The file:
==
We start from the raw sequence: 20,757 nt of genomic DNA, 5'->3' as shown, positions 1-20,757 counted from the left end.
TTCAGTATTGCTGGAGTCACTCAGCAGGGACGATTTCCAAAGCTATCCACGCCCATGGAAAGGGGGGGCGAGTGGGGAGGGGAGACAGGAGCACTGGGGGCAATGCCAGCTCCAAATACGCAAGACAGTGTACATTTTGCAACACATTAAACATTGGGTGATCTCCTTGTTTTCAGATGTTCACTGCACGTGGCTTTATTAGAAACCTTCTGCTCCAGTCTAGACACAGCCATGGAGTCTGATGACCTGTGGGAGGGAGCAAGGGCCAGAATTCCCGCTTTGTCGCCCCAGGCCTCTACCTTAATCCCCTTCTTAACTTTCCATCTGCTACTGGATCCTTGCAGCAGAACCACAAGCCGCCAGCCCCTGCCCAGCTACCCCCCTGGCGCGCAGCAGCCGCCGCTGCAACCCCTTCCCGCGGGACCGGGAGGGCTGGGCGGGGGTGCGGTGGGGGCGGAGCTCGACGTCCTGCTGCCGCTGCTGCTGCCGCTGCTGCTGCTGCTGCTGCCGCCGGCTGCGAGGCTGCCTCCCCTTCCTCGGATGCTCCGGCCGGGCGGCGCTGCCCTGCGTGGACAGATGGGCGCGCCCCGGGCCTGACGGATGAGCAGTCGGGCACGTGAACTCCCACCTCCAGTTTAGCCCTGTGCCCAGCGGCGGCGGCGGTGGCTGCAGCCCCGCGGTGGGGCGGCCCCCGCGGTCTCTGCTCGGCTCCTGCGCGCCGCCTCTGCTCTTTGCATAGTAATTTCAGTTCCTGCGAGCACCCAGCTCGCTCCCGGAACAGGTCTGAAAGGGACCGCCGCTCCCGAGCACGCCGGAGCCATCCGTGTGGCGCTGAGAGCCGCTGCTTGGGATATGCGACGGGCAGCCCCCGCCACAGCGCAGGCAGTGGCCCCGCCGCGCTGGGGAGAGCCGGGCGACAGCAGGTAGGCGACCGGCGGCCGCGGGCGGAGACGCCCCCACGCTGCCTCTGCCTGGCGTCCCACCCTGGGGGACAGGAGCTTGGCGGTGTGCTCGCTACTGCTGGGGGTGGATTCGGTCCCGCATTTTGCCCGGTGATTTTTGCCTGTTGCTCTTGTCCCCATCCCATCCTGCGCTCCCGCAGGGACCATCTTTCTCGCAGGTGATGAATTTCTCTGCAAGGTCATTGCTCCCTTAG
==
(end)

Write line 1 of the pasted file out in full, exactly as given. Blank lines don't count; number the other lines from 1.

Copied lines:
We start from the raw sequence: 20,757 nt of genomic DNA, 5'->3' as shown, positions 1-20,757 counted from the left end.